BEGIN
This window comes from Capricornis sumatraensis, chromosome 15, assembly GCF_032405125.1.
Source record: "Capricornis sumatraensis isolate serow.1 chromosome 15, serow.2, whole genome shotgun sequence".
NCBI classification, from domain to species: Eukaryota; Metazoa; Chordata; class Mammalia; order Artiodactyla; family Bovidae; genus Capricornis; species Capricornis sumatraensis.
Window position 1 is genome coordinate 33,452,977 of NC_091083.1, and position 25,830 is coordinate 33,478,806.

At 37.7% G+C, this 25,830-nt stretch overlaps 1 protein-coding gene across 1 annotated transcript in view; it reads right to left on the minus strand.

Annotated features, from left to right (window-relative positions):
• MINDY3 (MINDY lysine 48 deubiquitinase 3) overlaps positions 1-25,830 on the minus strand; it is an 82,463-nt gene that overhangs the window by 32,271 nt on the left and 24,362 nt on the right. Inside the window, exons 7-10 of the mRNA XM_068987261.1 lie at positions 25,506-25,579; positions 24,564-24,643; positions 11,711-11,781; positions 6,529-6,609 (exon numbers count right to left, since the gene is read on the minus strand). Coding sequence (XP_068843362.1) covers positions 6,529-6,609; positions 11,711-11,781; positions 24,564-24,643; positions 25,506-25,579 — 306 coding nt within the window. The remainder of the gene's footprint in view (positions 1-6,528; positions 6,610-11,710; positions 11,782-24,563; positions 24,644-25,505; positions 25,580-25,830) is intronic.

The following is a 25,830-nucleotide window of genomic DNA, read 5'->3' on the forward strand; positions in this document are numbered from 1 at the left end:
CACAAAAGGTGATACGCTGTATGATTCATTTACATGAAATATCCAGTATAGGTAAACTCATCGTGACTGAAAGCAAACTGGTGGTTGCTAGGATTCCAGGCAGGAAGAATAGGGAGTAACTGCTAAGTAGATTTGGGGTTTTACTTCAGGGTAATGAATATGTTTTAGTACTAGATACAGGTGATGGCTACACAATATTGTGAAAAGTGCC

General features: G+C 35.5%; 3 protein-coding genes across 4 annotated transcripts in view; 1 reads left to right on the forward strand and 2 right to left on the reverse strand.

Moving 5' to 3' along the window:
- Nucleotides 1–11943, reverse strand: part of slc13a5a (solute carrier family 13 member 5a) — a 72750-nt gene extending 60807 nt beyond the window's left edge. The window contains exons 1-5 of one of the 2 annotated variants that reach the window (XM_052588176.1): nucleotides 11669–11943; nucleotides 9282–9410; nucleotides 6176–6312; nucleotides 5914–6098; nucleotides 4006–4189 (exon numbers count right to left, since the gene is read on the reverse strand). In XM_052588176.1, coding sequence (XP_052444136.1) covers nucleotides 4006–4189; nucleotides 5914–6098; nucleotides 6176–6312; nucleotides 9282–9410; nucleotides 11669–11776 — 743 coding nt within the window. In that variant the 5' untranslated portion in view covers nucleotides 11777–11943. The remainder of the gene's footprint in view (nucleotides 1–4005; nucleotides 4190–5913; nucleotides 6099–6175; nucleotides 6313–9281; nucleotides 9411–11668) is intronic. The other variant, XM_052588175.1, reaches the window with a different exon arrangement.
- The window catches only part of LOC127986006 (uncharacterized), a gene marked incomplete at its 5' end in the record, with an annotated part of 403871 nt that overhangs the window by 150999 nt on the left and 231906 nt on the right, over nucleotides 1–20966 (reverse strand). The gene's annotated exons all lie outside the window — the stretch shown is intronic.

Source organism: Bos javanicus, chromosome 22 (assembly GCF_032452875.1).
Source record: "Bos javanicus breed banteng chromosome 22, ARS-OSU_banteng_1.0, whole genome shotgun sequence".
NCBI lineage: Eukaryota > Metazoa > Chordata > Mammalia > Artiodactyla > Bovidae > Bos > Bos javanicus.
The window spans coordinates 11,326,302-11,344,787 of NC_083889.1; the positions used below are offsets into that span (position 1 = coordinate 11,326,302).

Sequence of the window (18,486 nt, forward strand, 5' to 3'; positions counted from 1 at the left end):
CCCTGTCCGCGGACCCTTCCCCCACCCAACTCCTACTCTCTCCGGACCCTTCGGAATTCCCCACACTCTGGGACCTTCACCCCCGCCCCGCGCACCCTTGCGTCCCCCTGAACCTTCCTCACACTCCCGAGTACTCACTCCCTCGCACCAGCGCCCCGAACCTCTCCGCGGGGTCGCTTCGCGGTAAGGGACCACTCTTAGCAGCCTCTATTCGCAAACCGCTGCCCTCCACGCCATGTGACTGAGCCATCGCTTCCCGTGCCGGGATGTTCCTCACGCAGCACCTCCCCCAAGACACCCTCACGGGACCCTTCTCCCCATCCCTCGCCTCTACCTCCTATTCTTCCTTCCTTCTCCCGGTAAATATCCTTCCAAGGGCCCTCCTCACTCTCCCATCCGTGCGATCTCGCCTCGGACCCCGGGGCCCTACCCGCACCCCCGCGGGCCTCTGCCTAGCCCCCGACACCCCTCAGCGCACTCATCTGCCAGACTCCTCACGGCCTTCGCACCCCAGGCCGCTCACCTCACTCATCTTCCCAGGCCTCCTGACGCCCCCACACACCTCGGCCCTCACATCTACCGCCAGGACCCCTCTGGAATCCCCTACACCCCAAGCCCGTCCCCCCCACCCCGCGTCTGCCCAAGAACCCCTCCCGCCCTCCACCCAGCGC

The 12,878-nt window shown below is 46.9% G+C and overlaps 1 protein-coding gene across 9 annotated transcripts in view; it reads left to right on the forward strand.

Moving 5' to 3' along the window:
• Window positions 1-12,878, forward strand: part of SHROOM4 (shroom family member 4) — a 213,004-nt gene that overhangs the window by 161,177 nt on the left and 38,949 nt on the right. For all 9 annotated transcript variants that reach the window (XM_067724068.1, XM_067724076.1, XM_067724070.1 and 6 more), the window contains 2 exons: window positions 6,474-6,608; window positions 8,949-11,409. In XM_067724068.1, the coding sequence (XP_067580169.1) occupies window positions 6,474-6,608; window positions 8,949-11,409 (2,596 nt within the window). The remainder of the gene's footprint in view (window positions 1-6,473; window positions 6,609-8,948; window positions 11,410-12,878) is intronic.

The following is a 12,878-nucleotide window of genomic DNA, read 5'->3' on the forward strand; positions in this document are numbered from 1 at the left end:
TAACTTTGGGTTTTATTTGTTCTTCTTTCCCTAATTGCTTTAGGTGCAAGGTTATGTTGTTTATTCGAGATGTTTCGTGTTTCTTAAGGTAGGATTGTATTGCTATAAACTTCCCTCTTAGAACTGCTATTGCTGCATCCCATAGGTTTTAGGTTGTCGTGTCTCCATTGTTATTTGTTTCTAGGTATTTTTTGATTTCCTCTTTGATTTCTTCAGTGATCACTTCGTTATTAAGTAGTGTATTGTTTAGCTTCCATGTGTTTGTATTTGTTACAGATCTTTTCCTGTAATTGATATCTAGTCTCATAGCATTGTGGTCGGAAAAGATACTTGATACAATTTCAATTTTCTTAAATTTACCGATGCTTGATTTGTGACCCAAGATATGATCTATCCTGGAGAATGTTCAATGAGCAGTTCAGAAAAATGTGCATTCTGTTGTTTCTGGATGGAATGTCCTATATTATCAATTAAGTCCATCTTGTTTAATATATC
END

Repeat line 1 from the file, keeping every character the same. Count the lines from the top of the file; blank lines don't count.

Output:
This window comes from Capricornis sumatraensis, chromosome 15, assembly GCF_032405125.1.